We recently finished project commissioned by Kaarmaan House involved renovating and remodeling an old private residence into Kaarmaan Business Club House, a meeting and work space that seeks to redefine the dynamics of business activities in Iran.
Each design and building project offers an architectural firm both opportunities and challenges. As for this project, Studio Davazdah faced three major challenges in renovating the 1000-meter old residence: meeting a 3-month deadline to finish the construction, limited budget, and most importantly, designing in accordance with a function that had no precedence in Iran.
we believe that the most important step in the process of renovation is to achieve a fuller understanding of the context of the site; the art of architecture, accordingly, is the art of forming a dialogue with this context. And what is meant by ‘context’ transcends the geographical and geometric features of the project site, and goes on to include the social framework and the function intended by the client. We considered to this old house morphology where using elements of traditional Iranian and thus possesses a unique identity.
Although the architectural plan of the house and the function of its spaces follow the prevalent typology of the time, its figurative form offers an alternative portrait of such functions, addressing us in its own particular language. Focusing on this language in terms of form and content, Studio Davazdah tried to construct an architectural narrative. This approach not only guided our architectural ideas on the right track towards the demands of the project, but also helped us to do sustainable architecture with decreasing waste of construction, recycle and renew most of elements. Since the house has been half-deserted during the past two decades, its mechanical and electrical facilities have undergone serious damages, which required the execution team to make extensive renovations to these infrastructures. In addition, minor structural repairs were also needed including the poor and disjointed condition of the eaves as the most significant case.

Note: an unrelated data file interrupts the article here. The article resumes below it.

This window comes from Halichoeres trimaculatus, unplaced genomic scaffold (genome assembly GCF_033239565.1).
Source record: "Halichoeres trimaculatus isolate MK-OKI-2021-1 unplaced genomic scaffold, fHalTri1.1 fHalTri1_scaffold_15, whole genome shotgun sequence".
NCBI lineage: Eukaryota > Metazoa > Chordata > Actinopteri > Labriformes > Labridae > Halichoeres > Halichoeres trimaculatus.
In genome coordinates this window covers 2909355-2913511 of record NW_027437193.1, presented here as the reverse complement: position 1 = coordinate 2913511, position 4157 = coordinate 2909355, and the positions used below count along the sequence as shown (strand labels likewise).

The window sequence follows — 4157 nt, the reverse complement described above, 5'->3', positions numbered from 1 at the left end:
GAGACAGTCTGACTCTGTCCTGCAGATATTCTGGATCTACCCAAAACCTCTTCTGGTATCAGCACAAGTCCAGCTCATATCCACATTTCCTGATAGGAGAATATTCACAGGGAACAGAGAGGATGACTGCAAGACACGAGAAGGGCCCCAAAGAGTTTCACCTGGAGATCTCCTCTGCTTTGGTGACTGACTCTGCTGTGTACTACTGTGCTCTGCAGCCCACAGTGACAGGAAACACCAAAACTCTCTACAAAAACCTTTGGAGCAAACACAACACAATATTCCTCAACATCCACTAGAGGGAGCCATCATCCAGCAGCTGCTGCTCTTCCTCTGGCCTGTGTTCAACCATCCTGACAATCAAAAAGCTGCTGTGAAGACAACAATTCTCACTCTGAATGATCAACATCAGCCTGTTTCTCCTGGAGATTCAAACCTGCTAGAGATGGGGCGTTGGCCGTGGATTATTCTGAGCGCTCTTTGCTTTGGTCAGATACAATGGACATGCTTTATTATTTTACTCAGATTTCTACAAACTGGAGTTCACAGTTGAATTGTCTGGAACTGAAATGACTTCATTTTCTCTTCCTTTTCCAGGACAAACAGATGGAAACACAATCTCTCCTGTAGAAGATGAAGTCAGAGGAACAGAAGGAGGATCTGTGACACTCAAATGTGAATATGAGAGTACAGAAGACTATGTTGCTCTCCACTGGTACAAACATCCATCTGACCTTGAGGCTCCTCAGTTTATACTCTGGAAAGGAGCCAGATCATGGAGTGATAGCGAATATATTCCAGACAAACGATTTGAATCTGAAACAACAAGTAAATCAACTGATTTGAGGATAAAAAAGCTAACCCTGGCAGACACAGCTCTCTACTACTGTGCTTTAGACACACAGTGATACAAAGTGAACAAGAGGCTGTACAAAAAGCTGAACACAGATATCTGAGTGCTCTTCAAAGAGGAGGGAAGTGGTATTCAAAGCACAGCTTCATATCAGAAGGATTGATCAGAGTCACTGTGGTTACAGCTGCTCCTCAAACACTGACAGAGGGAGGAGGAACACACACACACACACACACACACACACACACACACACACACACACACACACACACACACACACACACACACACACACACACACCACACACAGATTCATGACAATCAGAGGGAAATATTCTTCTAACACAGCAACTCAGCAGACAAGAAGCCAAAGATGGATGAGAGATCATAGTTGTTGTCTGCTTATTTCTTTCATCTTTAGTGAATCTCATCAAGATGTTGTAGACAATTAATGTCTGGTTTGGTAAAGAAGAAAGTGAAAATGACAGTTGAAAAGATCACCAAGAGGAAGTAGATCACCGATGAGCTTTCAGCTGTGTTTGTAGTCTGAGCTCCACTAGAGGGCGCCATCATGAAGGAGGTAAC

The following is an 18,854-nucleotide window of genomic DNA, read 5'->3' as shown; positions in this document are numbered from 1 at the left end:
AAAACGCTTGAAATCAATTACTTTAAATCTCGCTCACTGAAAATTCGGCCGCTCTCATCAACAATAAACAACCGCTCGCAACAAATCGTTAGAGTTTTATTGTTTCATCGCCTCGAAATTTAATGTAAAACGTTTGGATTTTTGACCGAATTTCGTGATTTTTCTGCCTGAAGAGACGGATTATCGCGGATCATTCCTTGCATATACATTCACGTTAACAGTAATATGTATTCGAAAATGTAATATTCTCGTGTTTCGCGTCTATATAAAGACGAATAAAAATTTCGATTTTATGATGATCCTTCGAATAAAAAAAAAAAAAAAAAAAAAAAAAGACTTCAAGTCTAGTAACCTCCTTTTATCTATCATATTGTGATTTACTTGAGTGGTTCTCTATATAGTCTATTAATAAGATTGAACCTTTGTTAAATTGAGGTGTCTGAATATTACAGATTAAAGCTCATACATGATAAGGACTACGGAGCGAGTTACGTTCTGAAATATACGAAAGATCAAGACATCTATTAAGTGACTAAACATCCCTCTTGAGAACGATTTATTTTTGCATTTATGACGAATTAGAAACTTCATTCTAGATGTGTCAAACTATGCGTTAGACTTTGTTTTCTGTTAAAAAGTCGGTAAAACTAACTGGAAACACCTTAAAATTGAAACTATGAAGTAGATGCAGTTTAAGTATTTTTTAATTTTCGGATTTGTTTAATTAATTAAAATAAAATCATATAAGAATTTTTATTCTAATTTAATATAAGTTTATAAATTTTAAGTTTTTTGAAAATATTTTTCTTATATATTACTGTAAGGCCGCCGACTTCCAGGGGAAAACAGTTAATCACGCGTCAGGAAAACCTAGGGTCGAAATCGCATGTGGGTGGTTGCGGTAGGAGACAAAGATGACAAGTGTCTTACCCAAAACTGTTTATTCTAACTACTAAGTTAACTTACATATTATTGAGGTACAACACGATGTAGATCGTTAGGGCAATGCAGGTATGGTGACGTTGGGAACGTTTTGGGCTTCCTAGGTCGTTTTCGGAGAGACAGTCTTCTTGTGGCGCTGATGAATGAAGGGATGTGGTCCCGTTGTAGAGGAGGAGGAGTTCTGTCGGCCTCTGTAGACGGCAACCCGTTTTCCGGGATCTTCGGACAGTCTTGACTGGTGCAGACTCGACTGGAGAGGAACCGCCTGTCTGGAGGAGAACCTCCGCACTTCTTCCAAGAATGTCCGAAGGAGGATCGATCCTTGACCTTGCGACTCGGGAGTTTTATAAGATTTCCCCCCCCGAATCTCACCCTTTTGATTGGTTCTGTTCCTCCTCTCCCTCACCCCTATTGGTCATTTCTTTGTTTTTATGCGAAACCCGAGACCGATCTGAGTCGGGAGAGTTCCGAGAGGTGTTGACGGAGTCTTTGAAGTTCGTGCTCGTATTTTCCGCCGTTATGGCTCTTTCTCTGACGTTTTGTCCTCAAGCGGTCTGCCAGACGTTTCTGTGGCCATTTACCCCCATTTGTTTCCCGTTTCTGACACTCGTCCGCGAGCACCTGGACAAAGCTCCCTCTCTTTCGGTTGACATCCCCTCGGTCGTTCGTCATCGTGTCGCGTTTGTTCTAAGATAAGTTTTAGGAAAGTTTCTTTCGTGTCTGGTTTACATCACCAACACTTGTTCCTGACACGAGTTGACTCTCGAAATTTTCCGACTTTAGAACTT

Eventually, as the house was converted from a private space to a public one, all its spaces changed in definition and function: the caretaker’s room turned into a café, the terrace into a library, and the boiler room into a common room for the staff. Studying the emotional import of the spaces revealed that parts of the house had great kinetic capacity while others call for silence and repose; there were also axes in the house that helped shape the spatial definition of the project from a semiotic and conceptual perspective. Still, the final outcome included the creation of a completely new space whose new form sometimes went in parallel with and sometimes diverged from the previous state of things. Yet, as a result of an experimental attitude towards space, a completely new set of conceptual implications emerged.
The house used to include several spaces with diverse characteristics, which had to be examined to determine their new function and role within the future context as well as the amount of modifications required to realize those changes.